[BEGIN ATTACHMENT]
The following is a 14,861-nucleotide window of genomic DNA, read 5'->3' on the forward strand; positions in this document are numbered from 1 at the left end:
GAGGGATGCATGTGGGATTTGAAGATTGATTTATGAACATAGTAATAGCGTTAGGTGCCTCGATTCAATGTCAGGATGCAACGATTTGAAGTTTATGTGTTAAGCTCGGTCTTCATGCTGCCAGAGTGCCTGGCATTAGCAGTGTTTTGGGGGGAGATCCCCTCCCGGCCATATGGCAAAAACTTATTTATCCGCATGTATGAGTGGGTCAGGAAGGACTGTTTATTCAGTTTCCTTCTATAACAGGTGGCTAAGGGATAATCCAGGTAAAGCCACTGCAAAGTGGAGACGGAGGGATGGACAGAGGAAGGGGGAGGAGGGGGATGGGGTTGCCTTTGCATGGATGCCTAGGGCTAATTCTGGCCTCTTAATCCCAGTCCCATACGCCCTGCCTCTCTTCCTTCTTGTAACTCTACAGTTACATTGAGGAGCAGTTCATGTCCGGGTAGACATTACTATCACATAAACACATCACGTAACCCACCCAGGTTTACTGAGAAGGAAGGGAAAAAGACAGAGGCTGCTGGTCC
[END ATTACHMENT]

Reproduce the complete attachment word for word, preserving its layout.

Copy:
The following is a 14,861-nucleotide window of genomic DNA, read 5'->3' on the forward strand; positions in this document are numbered from 1 at the left end:
GAGGGATGCATGTGGGATTTGAAGATTGATTTATGAACATAGTAATAGCGTTAGGTGCCTCGATTCAATGTCAGGATGCAACGATTTGAAGTTTATGTGTTAAGCTCGGTCTTCATGCTGCCAGAGTGCCTGGCATTAGCAGTGTTTTGGGGGGAGATCCCCTCCCGGCCATATGGCAAAAACTTATTTATCCGCATGTATGAGTGGGTCAGGAAGGACTGTTTATTCAGTTTCCTTCTATAACAGGTGGCTAAGGGATAATCCAGGTAAAGCCACTGCAAAGTGGAGACGGAGGGATGGACAGAGGAAGGGGGAGGAGGGGGATGGGGTTGCCTTTGCATGGATGCCTAGGGCTAATTCTGGCCTCTTAATCCCAGTCCCATACGCCCTGCCTCTCTTCCTTCTTGTAACTCTACAGTTACATTGAGGAGCAGTTCATGTCCGGGTAGACATTACTATCACATAAACACATCACGTAACCCACCCAGGTTTACTGAGAAGGAAGGGAAAAAGACAGAGGCTGCTGGTCC